Tasked with increasing government efficiency and reducing state costs, a professional licensing review committee considered the elimination of some licensing boards altogether — or at least combining them to save money.
Instead, the Occupational and Professional Licensure Review Committee concluded Tuesday that separate and distinct oversight boards are required to meet the unique needs of individual professions.
"I am all for making government less onerous and removing some of the steps that come with bureaucracy," said Rep. Greg Hughes, R-Draper.
But instead of being convinced, at least in this instance, that a board that has met only once in four years is not useful, Hughes decided otherwise.
"If they decide they don't have to meet at all, they won't. That shows integrity, that they don't want to waste their time or taxpayers' money," he said.
Board members who operate in an advisory capacity to the state receive reimbursement when they meet — up to $60 for a half day or $90 for a full day — plus pay for mileage and parking.
In a measure sponsored by Sen. Howard Stephenson, R-Draper, in the 2003 Legislature, policymakers were asked to consider combining the functions of 17 advisory boards, or eliminating some if they duplicated efforts.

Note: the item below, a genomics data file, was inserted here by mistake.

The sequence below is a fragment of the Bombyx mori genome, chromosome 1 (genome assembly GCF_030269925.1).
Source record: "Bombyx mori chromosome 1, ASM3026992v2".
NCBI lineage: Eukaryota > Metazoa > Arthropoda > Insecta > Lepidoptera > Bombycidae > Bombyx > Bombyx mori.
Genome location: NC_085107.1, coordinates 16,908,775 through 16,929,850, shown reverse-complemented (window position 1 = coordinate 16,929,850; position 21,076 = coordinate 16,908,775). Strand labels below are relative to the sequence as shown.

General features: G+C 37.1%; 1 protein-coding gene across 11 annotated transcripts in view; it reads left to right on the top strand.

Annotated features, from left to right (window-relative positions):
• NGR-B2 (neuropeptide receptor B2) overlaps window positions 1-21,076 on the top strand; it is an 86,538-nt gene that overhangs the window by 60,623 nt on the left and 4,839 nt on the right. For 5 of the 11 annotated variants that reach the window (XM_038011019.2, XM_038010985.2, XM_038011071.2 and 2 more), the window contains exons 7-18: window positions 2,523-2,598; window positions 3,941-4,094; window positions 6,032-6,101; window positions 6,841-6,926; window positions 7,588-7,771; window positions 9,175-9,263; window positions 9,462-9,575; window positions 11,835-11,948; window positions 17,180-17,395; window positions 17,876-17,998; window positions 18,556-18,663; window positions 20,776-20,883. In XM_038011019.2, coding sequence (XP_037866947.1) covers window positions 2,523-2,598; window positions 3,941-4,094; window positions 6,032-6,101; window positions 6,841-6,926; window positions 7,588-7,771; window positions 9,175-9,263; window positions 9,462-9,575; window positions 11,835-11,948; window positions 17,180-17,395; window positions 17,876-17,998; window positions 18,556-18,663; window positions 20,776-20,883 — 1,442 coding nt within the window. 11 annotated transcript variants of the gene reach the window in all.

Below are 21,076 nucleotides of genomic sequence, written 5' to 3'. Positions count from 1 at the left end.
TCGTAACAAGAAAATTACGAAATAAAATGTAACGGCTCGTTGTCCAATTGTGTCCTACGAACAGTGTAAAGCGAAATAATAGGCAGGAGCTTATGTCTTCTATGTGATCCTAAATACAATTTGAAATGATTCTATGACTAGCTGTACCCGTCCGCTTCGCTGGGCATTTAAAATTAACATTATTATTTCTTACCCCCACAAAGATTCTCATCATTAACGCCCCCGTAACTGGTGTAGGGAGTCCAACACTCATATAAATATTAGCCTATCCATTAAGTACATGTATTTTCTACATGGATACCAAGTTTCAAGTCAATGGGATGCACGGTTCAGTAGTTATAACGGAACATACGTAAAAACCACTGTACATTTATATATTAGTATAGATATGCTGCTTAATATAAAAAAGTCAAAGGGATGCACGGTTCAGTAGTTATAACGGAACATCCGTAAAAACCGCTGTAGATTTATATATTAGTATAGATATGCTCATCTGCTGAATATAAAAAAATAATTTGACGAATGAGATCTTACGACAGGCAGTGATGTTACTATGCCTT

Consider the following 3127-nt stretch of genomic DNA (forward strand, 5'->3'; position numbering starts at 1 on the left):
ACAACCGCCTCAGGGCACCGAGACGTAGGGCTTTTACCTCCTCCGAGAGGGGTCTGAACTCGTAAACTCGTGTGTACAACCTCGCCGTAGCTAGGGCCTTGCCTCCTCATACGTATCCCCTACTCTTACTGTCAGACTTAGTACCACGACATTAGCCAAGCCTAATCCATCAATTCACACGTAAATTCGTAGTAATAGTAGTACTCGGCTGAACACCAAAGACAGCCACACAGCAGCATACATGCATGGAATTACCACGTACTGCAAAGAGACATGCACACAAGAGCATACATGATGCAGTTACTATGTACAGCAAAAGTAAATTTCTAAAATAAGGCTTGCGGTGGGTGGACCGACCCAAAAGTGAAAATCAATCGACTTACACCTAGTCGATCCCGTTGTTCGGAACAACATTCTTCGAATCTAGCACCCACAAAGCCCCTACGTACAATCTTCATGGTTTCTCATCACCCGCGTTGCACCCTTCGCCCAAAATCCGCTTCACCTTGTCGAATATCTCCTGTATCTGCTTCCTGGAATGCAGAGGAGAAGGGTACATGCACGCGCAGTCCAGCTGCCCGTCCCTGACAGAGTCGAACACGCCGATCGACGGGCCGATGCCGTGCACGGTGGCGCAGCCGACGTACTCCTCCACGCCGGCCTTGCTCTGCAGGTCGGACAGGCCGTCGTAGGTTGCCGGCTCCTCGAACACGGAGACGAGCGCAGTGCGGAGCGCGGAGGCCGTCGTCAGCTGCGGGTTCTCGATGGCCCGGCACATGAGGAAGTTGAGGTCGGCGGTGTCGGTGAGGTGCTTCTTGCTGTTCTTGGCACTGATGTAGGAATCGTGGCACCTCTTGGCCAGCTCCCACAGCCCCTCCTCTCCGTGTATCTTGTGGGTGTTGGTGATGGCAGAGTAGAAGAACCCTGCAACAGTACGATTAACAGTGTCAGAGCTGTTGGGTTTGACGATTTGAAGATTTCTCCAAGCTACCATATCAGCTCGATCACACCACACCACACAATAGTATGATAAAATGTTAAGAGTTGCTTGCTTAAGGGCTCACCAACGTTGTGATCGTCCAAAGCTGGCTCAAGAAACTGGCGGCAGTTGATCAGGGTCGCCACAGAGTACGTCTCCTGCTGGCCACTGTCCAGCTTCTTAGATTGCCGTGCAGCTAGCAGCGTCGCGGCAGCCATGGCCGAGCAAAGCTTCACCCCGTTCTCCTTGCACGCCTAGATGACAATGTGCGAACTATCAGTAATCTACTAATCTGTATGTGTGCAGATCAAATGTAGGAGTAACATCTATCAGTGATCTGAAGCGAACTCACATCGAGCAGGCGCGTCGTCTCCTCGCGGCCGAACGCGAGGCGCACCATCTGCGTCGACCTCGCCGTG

On Tuesday, committee members heard from representatives in the speech pathology, audiology and hearing instrument specialist fields, with the professionals asking that the associations' boards remain distinct.
While some of those boards have enough regulatory action going on in the profession to necessitate meeting four times a year for peer review purposes, others meet perhaps once, if that.
Stephenson's legislation, however, mandates that the review and licensure committee examine the viability of all 17 boards in time to present findings to a legislative interim committee by November.
The committee is also looking at modifying licensing requirements for certain professions, including occupational therapists, environment-
al health scientists and dieticians.
Sen. Gene Davis, D-Salt Lake, said the boards need to represent more than just the "good old buddy system" and ensure the professions are functioning appropriately.
"The public needs to be able to look to that board for peer review," he said.